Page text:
Obviously my wife lucked out to have such a good group of kids that were so receptive and truly lucky to have that wise little hunter kid but it is a true story and similar stories could be repeated in the classroom environment.
I can't understand why anyone would ever be "proud" to accidentally be born anywhere. As far as the founding fathers go, this man would probably have looked like a potential slave to them.
Tuffmail was a service I chose because it was the best but it also happens to be a Canadian company.
You are an Arch-enemy.
I think it is good to kind of name and shame Google for this type of behavior. I know some people who were involved with their supposedly revolutionary endangered language preservation project:
According to some insiders, Google came in with big promises of building a platform and providing funding. In the end it was like a child with last year's toys. They basically dropped the project, which it turns out wasn't about new research or new aid to educational projects but simply a site where researchers were expected to dump their data and put it under Google's brand. Researchers were, of course, puzzled as to why they should do this. Now the languishing project is supported by their much less wealthy partners, more of a burden on their resources than anything else.
If you look at the site above, you'll see how little the fanfare amounted to. A juggernaut like Google might have actually made a difference in an area where resources are scarce.
I hope it was clear from the article that this is specifically about whether this communication fits with the human language concept of a proper name. It does seem like a fine way to communicate one's presence but there is much more to what constitutes a proper name in language.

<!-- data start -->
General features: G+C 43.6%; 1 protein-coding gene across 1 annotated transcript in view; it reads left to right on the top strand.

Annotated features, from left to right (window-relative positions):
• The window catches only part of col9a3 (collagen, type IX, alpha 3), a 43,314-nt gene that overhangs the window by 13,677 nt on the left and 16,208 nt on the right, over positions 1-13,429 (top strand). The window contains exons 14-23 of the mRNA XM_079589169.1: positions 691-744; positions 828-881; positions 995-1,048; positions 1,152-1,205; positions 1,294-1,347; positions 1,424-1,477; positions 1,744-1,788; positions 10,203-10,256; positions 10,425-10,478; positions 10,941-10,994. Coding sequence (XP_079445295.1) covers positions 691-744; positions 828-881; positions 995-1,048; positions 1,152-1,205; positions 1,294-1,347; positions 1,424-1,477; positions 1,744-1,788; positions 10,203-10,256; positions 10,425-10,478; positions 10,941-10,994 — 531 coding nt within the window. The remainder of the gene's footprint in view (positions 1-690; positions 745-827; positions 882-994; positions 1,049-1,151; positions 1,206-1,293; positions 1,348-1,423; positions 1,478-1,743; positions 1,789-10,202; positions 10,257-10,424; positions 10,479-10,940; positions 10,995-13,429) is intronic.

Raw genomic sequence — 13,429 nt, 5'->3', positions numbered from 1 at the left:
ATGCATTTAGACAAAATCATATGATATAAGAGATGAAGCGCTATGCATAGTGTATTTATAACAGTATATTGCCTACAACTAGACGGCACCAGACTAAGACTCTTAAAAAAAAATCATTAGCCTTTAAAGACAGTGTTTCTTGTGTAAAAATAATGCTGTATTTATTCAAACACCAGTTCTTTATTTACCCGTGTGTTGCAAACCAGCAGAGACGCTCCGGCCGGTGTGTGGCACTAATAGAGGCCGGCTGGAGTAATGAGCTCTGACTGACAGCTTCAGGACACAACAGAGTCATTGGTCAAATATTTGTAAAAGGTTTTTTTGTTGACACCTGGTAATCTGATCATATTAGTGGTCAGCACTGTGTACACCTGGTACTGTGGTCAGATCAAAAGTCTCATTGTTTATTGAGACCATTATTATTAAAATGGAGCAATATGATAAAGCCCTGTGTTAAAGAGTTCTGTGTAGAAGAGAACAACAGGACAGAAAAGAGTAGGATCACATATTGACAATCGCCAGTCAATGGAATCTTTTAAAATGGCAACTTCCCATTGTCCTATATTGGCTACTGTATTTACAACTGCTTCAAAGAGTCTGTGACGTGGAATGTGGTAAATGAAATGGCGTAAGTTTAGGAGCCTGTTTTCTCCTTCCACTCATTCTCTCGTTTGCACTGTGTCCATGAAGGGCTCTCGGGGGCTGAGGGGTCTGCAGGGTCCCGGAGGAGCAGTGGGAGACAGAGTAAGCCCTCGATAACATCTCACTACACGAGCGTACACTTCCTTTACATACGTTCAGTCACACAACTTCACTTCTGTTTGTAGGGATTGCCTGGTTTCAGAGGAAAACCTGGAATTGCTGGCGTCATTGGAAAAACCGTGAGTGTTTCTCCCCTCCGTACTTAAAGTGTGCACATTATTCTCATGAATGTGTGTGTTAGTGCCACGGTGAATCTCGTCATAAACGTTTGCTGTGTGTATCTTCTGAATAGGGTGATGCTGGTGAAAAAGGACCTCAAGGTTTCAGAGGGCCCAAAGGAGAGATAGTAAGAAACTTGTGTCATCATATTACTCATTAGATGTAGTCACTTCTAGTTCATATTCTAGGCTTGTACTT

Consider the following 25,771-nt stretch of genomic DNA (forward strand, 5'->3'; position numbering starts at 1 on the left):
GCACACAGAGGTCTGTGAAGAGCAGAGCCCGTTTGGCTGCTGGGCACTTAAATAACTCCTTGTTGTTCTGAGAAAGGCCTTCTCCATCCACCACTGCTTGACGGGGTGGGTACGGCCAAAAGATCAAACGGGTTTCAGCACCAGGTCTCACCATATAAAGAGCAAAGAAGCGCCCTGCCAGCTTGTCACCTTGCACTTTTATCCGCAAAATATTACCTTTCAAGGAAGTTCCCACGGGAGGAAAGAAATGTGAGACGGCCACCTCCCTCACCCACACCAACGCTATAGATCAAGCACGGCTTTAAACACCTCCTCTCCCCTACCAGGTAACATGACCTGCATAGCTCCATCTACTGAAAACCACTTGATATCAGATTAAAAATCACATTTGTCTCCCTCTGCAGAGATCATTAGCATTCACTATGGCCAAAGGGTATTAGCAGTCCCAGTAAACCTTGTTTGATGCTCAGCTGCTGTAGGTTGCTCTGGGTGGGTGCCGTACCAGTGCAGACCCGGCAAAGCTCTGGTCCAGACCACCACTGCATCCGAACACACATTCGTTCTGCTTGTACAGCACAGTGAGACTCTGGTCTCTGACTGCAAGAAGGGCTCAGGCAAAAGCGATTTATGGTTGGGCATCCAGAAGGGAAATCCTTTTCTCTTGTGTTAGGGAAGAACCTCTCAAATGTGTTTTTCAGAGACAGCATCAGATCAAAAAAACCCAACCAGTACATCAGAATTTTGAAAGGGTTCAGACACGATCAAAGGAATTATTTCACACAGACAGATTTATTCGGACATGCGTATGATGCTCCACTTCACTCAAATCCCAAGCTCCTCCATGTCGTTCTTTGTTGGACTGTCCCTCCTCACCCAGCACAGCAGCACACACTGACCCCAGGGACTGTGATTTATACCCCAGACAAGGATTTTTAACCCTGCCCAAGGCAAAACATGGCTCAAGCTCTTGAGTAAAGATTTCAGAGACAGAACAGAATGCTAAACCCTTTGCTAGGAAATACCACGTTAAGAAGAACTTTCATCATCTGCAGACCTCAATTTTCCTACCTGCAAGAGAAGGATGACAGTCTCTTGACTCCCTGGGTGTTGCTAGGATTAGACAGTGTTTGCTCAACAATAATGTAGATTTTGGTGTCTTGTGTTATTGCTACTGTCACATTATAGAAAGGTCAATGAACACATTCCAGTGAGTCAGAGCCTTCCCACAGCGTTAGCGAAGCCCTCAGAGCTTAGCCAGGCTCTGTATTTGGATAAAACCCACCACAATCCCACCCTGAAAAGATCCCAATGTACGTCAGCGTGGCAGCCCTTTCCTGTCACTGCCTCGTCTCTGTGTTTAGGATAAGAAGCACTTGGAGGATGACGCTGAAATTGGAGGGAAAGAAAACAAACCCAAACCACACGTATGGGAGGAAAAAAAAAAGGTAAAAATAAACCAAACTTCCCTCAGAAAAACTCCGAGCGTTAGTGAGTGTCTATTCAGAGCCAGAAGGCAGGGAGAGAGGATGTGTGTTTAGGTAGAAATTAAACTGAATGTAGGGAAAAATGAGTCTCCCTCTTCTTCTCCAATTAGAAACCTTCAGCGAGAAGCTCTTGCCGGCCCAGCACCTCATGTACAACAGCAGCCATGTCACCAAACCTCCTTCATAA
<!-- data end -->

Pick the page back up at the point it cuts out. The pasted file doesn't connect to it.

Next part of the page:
Um... that's exactly what the author you quote does - assumes that since humans wouldn't do it, dolphins wouldn't do it either.
The point the author was making wasn't to contest that dolphins are doing something different than humans. His point was to emphasize that dolphins are doing something different than humans.
Apparently, dolphins have a means of verbally recognizing one another and nothing is being disputed about that. The quote was intended as an amusing way of pointing out how what dolphins are doing is different from the human use of proper names. The article linked to provides more detail.
Dolphins don't use personal names.
See "Dolphin naming?" by Mark Liberman
And "Dolphins using personal names, again" by Geoffrey K. Pullum
A choice quote:
Now, think about that. If you call out "Geoff Pullum!" in a crowded street, and I'm there within earshot, I'm likely to turn round and look at you. But what I am not likely to do is yell "Geoff Pullum!" back at you.
Why can't dolphins do intelligent and interesting things without people applying unfounded anthropomorphic qualities to their behavior?
I don't think you have to assume that there is a little BS here. "Unique Howls Are What Wolves Use As Names" is really misleading when all they are really talking about is being able to recognize individual wolves by their calls. It is like saying that your name is how you pronounce the letter 'r'.
It may not be bad science so much as a bad presentation of science.